Those with desk jobs may be constantly looking for innovative ways to sit less, but Zurich-based startup noonee has configured a wearable technology that would allow workers who are constantly on their feet to sit more.
The "Chairless Chair" attaches to users' legs like an exoskeleton. When it's not being used as a seat, the device allows wearers to run and walk like normal.
Here's how it works: When the user is ready to take a seat, he or she just activates the chair and squats into a desired sitting position; the chair then locks in place. The battery-operated device, which straps around the wearer's hips and thighs, redirects the user's body weight to the heels.
"The idea came from wanting to sit anywhere and everywhere, and from working in a UK packaging factory when I was 17," Keith Gunura, the 29-year old CEO and co-founder of noonee, told CNN. "Standing for hours on end causes a lot of distress to lower limbs, but most workers get very few breaks and chairs are rarely provided, because they take up too much space."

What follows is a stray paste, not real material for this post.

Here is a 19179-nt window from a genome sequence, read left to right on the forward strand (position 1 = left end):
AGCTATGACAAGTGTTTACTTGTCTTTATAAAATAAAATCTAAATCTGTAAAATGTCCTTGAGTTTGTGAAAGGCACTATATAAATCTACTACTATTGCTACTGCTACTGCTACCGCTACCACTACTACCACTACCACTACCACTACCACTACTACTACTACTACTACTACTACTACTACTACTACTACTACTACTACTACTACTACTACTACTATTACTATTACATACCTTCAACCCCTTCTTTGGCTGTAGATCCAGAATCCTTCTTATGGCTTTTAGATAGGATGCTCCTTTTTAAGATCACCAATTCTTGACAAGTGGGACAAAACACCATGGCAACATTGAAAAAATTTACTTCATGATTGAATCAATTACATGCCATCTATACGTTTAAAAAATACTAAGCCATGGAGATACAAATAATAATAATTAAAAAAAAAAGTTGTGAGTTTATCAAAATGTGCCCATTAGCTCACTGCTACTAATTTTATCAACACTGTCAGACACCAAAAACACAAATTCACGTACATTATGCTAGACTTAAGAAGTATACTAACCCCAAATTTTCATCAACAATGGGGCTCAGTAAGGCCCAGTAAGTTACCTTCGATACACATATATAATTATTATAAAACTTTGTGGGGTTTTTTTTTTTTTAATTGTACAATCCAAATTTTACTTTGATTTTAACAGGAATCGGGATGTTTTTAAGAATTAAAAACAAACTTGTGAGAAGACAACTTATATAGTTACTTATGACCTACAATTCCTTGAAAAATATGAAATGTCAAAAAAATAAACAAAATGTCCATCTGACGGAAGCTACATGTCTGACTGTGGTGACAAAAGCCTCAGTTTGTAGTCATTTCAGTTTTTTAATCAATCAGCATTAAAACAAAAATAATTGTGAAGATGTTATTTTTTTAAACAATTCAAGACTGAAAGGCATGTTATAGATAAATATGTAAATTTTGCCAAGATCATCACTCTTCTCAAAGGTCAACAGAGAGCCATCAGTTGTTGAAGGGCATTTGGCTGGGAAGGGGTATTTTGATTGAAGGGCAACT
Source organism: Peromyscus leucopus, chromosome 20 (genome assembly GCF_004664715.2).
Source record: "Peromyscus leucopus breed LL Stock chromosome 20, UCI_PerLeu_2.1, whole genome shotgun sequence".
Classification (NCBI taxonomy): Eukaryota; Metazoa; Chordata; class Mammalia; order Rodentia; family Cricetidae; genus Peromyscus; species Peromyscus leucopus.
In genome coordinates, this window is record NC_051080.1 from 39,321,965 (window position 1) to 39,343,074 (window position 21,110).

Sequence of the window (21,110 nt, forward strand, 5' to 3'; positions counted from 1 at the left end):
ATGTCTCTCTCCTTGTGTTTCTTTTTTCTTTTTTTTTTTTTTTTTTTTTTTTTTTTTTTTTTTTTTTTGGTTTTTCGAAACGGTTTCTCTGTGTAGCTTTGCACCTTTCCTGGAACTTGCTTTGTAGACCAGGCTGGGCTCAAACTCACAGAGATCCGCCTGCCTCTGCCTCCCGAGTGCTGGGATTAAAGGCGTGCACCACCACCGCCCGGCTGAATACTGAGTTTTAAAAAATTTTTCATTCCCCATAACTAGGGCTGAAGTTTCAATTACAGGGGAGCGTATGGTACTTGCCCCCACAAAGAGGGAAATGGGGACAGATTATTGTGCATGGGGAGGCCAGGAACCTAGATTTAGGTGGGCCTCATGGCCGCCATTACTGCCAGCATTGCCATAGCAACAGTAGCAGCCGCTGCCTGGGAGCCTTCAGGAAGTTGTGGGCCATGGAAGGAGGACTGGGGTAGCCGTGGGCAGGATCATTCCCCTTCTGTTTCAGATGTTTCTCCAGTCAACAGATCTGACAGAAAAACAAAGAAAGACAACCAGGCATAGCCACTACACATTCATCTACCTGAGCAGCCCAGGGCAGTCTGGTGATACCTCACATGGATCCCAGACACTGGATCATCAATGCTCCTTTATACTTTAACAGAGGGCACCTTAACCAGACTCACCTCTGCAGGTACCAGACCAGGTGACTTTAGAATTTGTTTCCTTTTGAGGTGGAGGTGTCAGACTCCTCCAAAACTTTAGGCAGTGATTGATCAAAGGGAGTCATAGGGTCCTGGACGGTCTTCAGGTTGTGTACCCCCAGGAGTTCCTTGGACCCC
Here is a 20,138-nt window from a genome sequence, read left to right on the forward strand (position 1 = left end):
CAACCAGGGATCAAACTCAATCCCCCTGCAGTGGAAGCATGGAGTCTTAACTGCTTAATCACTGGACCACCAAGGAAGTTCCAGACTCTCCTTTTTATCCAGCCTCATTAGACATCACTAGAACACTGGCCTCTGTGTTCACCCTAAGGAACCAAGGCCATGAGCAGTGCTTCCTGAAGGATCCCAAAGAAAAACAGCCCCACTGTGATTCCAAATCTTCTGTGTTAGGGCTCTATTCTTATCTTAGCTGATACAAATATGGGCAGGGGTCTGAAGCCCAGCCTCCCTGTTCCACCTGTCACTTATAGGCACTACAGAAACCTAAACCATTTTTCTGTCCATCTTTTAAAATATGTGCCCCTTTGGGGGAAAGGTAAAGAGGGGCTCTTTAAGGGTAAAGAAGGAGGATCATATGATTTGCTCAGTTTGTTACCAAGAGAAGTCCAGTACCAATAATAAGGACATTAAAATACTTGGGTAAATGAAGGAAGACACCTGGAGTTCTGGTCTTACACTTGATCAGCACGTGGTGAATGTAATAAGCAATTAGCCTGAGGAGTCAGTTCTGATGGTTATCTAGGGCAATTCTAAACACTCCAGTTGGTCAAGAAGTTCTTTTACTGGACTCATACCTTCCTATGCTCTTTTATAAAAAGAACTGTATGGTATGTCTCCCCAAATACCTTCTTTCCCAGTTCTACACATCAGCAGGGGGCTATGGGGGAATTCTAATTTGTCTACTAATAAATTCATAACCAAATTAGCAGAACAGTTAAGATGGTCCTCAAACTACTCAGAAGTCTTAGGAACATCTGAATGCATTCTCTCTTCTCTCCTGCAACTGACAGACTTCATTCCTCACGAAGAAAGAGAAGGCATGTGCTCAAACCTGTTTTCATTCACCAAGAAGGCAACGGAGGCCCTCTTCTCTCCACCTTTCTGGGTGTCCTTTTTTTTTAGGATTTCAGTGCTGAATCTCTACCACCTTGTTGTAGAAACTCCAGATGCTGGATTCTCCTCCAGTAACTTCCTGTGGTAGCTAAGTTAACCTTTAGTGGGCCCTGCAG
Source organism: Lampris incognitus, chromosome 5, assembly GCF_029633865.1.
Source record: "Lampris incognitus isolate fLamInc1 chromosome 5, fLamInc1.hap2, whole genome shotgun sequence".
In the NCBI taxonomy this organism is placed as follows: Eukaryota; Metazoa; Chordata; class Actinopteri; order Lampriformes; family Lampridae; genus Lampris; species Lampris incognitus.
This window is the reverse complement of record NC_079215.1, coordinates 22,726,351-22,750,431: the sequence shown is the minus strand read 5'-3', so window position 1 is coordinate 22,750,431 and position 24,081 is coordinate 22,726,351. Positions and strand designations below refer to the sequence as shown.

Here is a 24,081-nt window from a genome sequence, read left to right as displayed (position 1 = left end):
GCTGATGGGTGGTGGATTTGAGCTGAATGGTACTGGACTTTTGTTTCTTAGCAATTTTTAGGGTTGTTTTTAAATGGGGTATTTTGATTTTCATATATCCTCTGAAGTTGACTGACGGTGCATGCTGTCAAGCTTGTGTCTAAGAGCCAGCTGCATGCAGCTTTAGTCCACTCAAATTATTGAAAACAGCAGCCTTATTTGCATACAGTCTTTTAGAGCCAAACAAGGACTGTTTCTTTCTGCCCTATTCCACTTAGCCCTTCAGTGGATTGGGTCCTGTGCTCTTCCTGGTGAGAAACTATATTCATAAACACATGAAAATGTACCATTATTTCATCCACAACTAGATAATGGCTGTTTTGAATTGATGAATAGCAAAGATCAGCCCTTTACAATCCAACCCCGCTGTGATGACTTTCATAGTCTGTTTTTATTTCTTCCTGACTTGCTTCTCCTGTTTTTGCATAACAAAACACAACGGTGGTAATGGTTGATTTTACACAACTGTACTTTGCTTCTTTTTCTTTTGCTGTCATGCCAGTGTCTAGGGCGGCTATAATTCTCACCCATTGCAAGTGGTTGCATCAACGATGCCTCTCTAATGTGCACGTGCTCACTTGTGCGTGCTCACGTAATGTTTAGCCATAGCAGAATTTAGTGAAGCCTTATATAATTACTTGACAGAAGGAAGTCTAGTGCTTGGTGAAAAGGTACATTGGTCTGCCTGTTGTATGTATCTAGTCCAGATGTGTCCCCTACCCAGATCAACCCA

On its website, noonee says the technology can boost worker productivity, especially in factory settings, by alleviating fatigue and muscle strains related to standing for long periods of time. (According to robotics research site Robohub, “a staggering 85 million [out of 215 million industry workers in the EU] are reported to suffer from muscle-related disorders.”)
"By making the process of work more comfortable and by reducing the risk of exposure to muscle related disorders, employees will also work more efficiently and effectively. As a result, production levels will increase," noonee's website notes.
The chair isn't available to the public just yet. A trial phase is set to begin with BMW production line workers in Germany in September, and another trial is set to hit Audi later this year, according to CNN.